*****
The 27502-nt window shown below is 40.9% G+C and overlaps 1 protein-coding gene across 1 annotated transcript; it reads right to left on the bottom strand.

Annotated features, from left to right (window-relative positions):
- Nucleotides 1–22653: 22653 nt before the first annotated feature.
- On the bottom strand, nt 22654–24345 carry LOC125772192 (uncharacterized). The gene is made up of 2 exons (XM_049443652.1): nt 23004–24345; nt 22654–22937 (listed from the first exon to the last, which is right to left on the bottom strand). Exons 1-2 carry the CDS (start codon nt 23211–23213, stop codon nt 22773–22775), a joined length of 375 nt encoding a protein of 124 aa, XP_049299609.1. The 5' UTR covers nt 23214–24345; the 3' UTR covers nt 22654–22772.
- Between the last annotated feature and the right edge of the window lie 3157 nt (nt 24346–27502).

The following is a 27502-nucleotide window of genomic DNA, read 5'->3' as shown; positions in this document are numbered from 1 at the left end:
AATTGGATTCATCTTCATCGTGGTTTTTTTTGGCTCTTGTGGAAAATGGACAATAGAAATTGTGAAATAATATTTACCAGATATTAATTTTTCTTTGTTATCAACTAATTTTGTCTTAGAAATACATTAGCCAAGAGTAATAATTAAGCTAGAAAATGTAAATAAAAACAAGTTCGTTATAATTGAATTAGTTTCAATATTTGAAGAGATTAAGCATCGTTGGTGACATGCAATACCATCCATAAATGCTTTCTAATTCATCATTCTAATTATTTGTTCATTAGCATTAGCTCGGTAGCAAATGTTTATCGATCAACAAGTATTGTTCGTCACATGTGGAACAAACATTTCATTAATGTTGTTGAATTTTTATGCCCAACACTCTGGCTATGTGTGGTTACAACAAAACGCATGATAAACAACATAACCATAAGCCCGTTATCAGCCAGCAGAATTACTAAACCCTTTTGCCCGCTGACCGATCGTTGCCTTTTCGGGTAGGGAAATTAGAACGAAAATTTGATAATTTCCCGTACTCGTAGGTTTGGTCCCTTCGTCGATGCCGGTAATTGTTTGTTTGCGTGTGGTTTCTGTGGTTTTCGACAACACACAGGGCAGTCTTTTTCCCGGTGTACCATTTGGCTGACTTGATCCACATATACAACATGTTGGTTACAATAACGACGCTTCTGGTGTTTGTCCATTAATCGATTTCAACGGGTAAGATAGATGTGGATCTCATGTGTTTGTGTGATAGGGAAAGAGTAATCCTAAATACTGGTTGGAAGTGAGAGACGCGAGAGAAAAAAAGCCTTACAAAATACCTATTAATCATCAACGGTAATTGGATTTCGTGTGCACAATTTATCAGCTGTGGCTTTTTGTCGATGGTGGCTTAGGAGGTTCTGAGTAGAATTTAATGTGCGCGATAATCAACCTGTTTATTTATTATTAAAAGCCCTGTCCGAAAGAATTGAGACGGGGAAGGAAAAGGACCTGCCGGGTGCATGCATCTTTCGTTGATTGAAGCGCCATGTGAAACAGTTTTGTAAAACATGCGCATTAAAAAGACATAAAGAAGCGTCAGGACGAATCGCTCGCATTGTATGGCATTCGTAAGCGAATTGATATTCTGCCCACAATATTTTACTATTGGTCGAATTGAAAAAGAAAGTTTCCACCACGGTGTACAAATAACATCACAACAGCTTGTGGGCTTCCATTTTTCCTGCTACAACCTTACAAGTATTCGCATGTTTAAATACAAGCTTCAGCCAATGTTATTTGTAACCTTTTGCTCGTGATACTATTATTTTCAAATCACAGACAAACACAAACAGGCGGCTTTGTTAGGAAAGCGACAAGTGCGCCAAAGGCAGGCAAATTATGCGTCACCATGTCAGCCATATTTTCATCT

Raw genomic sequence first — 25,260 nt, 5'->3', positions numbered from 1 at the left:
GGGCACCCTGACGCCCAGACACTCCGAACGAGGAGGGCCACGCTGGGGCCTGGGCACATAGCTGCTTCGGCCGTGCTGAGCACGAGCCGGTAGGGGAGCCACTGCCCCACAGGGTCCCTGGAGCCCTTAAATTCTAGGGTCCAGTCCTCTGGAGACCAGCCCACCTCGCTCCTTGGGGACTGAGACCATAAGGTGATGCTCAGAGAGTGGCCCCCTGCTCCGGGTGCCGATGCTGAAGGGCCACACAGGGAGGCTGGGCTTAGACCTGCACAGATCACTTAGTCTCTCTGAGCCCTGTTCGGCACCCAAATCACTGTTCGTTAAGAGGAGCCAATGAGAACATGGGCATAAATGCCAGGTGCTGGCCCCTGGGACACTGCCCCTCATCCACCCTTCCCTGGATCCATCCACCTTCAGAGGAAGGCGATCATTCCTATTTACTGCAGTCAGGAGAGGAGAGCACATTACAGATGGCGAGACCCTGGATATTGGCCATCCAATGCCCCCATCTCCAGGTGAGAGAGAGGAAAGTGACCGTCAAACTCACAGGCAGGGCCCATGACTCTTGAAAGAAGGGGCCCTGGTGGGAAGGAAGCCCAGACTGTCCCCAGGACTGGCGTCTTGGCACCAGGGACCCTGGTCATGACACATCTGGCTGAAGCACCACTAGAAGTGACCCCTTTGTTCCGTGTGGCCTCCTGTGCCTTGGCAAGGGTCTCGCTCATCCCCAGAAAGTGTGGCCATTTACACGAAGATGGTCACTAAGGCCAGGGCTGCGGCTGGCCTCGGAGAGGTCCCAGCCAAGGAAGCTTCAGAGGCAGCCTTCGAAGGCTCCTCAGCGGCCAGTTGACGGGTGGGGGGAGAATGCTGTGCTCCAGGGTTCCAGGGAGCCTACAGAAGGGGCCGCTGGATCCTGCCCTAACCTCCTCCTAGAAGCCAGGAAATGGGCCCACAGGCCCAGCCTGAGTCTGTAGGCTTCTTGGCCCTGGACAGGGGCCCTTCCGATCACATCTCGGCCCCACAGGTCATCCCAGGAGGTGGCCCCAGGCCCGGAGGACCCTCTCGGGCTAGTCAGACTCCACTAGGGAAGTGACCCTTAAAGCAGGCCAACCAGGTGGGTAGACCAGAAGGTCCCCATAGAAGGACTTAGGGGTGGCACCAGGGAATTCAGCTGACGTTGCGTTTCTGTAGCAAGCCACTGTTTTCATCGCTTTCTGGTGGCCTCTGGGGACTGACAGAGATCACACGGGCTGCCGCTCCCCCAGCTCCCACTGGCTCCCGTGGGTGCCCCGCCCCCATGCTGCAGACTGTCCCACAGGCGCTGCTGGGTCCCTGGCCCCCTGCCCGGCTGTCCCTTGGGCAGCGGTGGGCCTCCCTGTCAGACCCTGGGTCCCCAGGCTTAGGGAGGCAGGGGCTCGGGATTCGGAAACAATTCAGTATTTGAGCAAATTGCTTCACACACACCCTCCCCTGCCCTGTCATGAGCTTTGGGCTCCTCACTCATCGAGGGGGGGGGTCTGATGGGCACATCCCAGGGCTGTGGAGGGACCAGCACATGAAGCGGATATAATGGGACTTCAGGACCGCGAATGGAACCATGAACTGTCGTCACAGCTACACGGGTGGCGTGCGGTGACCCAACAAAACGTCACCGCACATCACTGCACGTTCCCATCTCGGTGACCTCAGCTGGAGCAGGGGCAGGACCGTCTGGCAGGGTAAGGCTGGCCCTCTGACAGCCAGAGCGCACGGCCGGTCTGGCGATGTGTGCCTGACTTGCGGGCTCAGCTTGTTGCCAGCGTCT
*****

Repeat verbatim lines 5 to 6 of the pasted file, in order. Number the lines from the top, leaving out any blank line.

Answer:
- Between the last annotated feature and the right edge of the window lie 3157 nt (nt 24346–27502).

The following is a 27502-nucleotide window of genomic DNA, read 5'->3' as shown; positions in this document are numbered from 1 at the left end: